16 Aug 12
NetApp sees low end growth
NetApp says it had "another outstanding quarter" with FlexPod, further enhancing its partnership with Cisco and the joint channel partners. This FlexPod business grew almost 90% year-over-year.
"To date, we have almost 1,300 FlexPod customers and are seeing a clear ramp in repeat business. We are seeing strong traction across the board in all geos and verticals," says CEO Thomas Georgens.
The greatest demand for FlexPod comes from customers wanting to run mixed workloads. In Q1, NetApp and Cisco announced the launch of Premium Partner Framework, a global channel initiative to accelerate FlexPod momentum designed to deliver differentiation, streamline multi-vendor interactions and enhance profitability. "We continue to strengthen our relationship with Cisco and are seeing the results of this strong partnership in the marketplace," he says.
Business remains tough, particularly in Europe. NetApp is "trying to arrange operating expenses towards what we believe is going to generate near-term growth". So there definitely is a re-prioritization going on, but channel programmes are still being funded. And in the product mix, it has seen a "dramatic explosion of our low-end business, up 41% year-over-year".
Channels are important for NetApp, particularly in the 2000 family whcih it says is its key to the channel. The mix of direct and indirect channels remains steady from Q4 with 78% of revenue coming through the channels and OEMs. Together, Arrow and Avnet contributed 30% of total revenue, consistent with last quarter and up 15% from a year ago.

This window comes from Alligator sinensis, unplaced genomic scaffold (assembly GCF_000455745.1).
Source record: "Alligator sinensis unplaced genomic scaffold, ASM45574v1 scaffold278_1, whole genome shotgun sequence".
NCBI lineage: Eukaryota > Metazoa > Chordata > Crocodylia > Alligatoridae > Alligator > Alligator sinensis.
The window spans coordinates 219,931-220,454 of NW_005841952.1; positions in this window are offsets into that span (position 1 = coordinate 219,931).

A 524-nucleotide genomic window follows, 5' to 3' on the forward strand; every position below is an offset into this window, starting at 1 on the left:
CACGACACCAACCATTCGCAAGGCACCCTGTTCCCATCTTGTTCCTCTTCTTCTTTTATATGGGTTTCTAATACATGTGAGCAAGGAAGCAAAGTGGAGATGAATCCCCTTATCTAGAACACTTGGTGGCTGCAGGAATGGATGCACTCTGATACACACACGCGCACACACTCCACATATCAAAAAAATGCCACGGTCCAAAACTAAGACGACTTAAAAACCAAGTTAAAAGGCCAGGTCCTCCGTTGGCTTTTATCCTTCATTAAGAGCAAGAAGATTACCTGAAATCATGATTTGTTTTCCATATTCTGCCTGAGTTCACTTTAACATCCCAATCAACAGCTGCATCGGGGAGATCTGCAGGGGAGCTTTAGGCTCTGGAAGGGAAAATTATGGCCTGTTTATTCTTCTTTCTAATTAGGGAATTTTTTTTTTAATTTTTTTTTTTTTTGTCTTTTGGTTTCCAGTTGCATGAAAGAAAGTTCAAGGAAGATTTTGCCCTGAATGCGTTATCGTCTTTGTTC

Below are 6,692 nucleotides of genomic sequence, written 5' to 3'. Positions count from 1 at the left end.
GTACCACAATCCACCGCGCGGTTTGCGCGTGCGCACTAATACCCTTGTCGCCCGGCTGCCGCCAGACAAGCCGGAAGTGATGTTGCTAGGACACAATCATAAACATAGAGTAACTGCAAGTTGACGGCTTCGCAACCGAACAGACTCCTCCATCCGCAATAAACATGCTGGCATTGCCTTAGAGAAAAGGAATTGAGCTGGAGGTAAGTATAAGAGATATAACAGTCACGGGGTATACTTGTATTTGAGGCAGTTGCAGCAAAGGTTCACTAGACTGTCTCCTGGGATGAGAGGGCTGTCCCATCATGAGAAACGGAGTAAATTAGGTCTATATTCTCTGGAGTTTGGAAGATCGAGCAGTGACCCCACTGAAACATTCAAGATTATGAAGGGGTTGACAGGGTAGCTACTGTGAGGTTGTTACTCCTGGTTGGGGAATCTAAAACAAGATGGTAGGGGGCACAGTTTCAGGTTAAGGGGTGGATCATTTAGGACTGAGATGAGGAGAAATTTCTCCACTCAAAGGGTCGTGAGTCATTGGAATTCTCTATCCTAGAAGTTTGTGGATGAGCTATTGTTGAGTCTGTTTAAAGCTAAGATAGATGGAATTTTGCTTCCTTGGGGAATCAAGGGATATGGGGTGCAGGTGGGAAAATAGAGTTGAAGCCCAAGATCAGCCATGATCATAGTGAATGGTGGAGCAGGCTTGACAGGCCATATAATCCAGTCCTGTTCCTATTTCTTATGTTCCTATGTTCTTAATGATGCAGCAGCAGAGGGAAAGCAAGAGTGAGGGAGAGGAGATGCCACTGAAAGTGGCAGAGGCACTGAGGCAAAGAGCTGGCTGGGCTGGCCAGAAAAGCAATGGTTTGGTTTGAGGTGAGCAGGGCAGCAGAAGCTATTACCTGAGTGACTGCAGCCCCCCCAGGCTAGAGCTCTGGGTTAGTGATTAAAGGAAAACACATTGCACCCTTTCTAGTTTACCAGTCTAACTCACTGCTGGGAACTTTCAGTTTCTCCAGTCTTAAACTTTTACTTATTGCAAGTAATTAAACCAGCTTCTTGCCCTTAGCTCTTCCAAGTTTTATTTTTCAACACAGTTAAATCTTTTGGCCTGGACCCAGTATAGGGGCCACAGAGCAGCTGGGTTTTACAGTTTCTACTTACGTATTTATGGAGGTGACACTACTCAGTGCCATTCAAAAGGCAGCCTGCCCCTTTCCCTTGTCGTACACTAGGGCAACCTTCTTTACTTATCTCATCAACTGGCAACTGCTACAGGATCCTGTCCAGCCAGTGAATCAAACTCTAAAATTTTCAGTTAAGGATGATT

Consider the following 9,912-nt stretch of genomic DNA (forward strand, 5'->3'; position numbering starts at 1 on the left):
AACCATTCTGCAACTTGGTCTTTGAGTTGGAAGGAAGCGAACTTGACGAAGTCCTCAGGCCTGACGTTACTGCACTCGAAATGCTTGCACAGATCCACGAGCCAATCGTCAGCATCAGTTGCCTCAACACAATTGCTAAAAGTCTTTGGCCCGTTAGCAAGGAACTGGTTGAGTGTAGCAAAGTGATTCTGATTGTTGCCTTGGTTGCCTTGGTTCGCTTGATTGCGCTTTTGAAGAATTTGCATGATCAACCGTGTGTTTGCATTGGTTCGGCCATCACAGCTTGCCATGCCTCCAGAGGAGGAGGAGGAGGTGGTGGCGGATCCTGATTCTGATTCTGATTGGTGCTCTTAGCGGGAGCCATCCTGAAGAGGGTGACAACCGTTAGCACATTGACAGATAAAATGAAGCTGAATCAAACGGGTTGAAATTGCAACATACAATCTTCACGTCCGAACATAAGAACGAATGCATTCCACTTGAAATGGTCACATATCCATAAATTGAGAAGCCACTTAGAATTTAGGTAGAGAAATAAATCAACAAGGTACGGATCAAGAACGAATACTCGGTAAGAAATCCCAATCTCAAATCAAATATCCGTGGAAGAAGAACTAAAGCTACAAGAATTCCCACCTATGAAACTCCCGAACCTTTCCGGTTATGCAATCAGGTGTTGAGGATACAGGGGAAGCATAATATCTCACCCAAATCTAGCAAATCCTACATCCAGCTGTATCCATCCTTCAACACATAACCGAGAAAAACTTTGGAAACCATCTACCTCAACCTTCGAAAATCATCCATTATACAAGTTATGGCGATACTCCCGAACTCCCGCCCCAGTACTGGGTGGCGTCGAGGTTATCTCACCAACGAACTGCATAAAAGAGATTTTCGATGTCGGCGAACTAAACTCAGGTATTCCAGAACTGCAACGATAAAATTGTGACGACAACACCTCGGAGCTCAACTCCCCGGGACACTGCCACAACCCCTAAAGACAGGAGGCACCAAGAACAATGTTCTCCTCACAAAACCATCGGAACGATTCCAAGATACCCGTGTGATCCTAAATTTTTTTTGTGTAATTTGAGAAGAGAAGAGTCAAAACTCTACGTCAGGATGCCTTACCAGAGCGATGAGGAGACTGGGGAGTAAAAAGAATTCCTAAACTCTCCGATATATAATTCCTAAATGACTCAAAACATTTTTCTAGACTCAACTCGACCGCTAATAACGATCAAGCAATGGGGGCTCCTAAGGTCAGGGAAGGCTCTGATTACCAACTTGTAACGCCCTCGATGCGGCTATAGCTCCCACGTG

And with Cisco on board, it knows who its targets are: "The NetApp-Cisco partnership is one that's probably the most sustainable of them all. I think we are much better aligned from a product direction point of view and our belief of Ethernet base storage. I think we are much better aligned from a go-to-market perspective, and that we are very channel-centric," says Thomas Georgens.
The ability to expand coverage on a geographical basis outside of the US is still a very large opportunity, he says. "I still think that one of the biggest challenges not only for us, but for everybody in this market, is basically coverage and to reach as many customers as we can. Clearly, in the aftermath of the breakup of the Dell relationship and EMC, clearly we see EMC in the channel, we see Dell in the channel. But we're not trying to invest to overpower those guys. I think our existing partners are doing just fine and we're looking to add more coverage to it.
On the Cisco partnership: "I think that there isn't any fundamental strategic overlap or product overlap to create tension. So as a result, I think a lot of those things are working together for us, even independent of any actions by EMC. So clearly, that was one of the bright spots of the quarter. I think there's still a lot upside as we get more and more engagement on a worldwide basis, so we get to see more repeat purchases. So clearly, I think we're very, very pleased with that relationship, and it has a very, very large amount of momentum. I think that really the key message here is that technology is positioned against the server vendors. And the server vendors' value proposition is going to be one of integration, and it isn't to say that integration doesn't add value, but the customers are willing to sacrifice only so much innovation and product functionality in order to achieve that integration."